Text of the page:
Another option is for law schools to offer a capstone course like those offered by the University of Minnesota, Southwestern Law School, and Duke University School of Law. These intensive courses integrate practical skills with doctrinal learning.

A third option could be a simulation like the one run for Scottish law graduates at the University of Glasgow. For a few months after graduation, law students take part in a virtual law firm in a fictitious town. They go to an office, open files, and carry out transactions or lawsuits on behalf of fictitious clients.

All of these options involve implementing the Carnegie report in one form or another.

I don’t foresee the abolition of articling, at least not in the short term. But these options can be available as an alternative to the traditional articling period. Some students may even prefer them to articling.

There’s no reason why law schools, with the participation of members of the private bar, can’t teach the skills provided by articling. Doing so would create stronger links between the private bar and law schools.

The law society and the law schools need to work together to find a solution. The status quo is not an option.

Doug Ferguson is a lawyer and director of the Community Legal Services Clinic at the University of Western Ontario Faculty of Law.

  • RE: Practical solutions to articling crisis

    Oh, by the way, I would like to see those number about international law graduates who covet those rare articling positions devoted (exclusively) to Canadian law graduates? Because as far as I'm concerned, the overseas-educated law professionals I met at law school, couldn't even get an interview for a mere summer internship, let alone an articling position. Please LSUC, show us those statistics! If you have the least idea of the reality of former judges, lawyers who try to work again as legal professionals in Canada, you wouldn't broadcast such argument with no data to support it. Like I said: just tell us how many international law graduates managed to secure an articling in Ontario over the last 5 years. Most of those people are treated almost like pariahs by the "regular" student body. They don't need that unsubstantiated label of "articling thieves".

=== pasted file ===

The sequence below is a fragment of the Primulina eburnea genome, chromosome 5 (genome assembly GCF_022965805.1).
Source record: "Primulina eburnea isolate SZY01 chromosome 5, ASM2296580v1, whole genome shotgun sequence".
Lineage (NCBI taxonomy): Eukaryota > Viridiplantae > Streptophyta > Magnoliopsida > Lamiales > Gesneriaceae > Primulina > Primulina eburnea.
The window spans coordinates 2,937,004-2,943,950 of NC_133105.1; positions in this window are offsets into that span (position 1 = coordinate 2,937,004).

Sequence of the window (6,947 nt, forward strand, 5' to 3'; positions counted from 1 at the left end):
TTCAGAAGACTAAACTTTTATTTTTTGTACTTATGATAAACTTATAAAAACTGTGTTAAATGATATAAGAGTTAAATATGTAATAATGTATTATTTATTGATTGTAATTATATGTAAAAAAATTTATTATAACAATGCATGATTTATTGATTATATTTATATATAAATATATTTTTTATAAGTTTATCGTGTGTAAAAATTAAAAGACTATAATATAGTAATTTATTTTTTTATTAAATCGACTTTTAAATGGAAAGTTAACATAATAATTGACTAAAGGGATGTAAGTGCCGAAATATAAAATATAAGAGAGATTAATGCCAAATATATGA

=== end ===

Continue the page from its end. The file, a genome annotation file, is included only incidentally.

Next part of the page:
• RE: Practical solutions to articling crisis

    I think everyone in Canada, starting by law schools should stop with this ridiculously linear way of seeing things: Law school, then bar exams, then articling, and if you can't get the latter, it's the end of the road for you. The LSUC allows people with some on-hands legal experience (3 years or something like that) to apply for an exemption of the articling requirement. This is a venue to be explored for and by the new law graduates. Besides, why should a law graduate who managed during her studies to accumulate a lot of legal internships should be put aside for the benefit of a lucky student who did squat during her studies but managed to snatch an articling position? Why does everything have to be so rigid in Canada?
  • partner, Feige Nawrocki LLP

    Julian Nawrocki
    It is becoming apparent that when the Law Society got rid of the Bar Admission Course and retained articling, what they should have done is the reverse. The vast majority of students in my Civ Pro class praised the Bar Admission Course as their first and finest glimpse into practical training. Without that, what level of skills are we foisting on the unsuspecting public?